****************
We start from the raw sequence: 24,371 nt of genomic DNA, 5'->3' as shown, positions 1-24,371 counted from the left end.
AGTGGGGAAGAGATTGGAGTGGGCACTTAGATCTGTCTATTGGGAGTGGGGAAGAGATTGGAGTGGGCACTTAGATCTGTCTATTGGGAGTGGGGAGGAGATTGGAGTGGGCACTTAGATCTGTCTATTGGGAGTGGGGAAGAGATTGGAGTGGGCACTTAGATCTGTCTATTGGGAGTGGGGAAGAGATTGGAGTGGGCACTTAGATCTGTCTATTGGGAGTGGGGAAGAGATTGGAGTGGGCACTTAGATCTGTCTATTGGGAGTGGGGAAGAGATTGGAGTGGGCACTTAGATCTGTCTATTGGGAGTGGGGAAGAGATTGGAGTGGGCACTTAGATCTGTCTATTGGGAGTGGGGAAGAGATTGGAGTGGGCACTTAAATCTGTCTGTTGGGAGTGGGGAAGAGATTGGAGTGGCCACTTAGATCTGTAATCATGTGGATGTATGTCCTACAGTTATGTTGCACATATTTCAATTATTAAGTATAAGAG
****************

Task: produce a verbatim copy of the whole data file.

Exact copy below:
We start from the raw sequence: 24,371 nt of genomic DNA, 5'->3' as shown, positions 1-24,371 counted from the left end.
AGTGGGGAAGAGATTGGAGTGGGCACTTAGATCTGTCTATTGGGAGTGGGGAAGAGATTGGAGTGGGCACTTAGATCTGTCTATTGGGAGTGGGGAGGAGATTGGAGTGGGCACTTAGATCTGTCTATTGGGAGTGGGGAAGAGATTGGAGTGGGCACTTAGATCTGTCTATTGGGAGTGGGGAAGAGATTGGAGTGGGCACTTAGATCTGTCTATTGGGAGTGGGGAAGAGATTGGAGTGGGCACTTAGATCTGTCTATTGGGAGTGGGGAAGAGATTGGAGTGGGCACTTAGATCTGTCTATTGGGAGTGGGGAAGAGATTGGAGTGGGCACTTAGATCTGTCTATTGGGAGTGGGGAAGAGATTGGAGTGGGCACTTAAATCTGTCTGTTGGGAGTGGGGAAGAGATTGGAGTGGCCACTTAGATCTGTAATCATGTGGATGTATGTCCTACAGTTATGTTGCACATATTTCAATTATTAAGTATAAGAG